Obama vs Romney: `Will be a close race throughout`
The latest opinion polls are reflecting a dead heat between Barack Obama and his Republican rival Mitt Romney.
Washington: With less than 100 days to go for the crucial US Presidential Elections and the latest opinion polls reflecting a dead heat between Barack Obama and his Republican rival Mitt Romney, the incumbent President`s top aide on Sunday acknowledged that it will be a close race.
"I think this is going to be a very close race throughout it. That`s what we`ve prepared for. That`s why we`re investing in a grassroots army to win this race on Election Day," Robert Gibbs, top Obama Campaign adviser, told the ABC news.
Gibbs, before leaving for the Campaign served as the White House Press Secretary for the first two years of Obama`s current term.
The latest Gallup Poll has reflected a tie between Obama and Romney.
According to RealClearPolitics, which keeps track of all the opinion polls, Obama has a slender lead of 1.6 point over Romney in an average of all the opinion polls.
Of the top seven recent polls, Obama leads in six of them, even though it is by a small margin, while Romney is leading in only one.
However, the Obama Campaign exuded confidence that the US President would be able to make it through the November 6 elections even if it is going to be close.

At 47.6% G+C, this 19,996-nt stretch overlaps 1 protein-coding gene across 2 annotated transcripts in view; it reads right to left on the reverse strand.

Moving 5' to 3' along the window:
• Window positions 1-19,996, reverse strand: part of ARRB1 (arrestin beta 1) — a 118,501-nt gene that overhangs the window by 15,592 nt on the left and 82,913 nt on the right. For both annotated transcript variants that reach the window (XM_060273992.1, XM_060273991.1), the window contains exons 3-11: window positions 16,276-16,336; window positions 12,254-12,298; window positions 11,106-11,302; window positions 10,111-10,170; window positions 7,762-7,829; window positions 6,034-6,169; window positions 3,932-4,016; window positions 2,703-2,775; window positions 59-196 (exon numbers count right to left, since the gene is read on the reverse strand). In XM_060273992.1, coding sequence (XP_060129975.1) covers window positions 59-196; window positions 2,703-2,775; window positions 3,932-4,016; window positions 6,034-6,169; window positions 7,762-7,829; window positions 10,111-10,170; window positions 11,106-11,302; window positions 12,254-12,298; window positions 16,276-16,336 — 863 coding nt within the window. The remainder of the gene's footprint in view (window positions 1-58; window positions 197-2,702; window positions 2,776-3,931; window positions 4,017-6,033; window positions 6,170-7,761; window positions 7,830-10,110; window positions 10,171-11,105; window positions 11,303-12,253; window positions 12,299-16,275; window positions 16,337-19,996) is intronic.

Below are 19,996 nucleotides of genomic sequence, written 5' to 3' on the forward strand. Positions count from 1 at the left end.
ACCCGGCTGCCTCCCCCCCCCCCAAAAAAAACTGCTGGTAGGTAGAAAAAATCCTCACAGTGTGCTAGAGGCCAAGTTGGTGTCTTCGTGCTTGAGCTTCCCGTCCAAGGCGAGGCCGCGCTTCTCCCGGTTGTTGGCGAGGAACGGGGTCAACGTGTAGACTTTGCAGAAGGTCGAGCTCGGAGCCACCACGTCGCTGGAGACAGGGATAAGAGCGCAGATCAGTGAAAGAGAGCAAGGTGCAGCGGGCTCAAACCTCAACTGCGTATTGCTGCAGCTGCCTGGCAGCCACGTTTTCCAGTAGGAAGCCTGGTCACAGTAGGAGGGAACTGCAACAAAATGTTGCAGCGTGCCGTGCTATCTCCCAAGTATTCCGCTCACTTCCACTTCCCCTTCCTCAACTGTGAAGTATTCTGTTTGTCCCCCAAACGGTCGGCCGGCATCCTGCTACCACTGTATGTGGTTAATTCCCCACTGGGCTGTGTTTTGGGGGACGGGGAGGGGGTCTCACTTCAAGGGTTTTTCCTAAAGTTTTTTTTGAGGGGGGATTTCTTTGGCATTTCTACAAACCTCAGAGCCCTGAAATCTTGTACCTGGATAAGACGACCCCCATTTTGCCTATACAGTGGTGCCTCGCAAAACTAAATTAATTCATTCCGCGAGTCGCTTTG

"I think what`s going to break this race out ultimately is the choice between two candidates and two extremely different visions about how we build this economy and how we come out of the economic disaster that we were in and how we recover," Gibbs argued.
"I think, whether or not -- you`re going to have that choice of whether Barack Obama, who wants to invest in education, invest in entrepreneurs, cut taxes on small businesses, and build our economy here, or somebody in Governor Romney, whose expertise, quite frankly, is in outsourcing and offshoring," he said.
Kevin Madden, the adviser of the Romney Campaign, agreed with Gibbs that it is going to be a close campaign, but vouched that it is Romney who would ultimately win the elections.
"I do believe that this is a very close race and it will continue to be a close race. I think what`s going to make a big difference is how the American public judges the last three-and-a-half years and whether or not the economy has gotten better in these last three-and-a-half years," he said.
"I think that`s where we do see this sort of crystallisation between the two candidates. I do think it is a choice, and I do think it`s a choice about how we go forward. This is a president who sort of abandoned, really, any idea of offering the public any new ideas about getting out of the current economic stagnation," he said.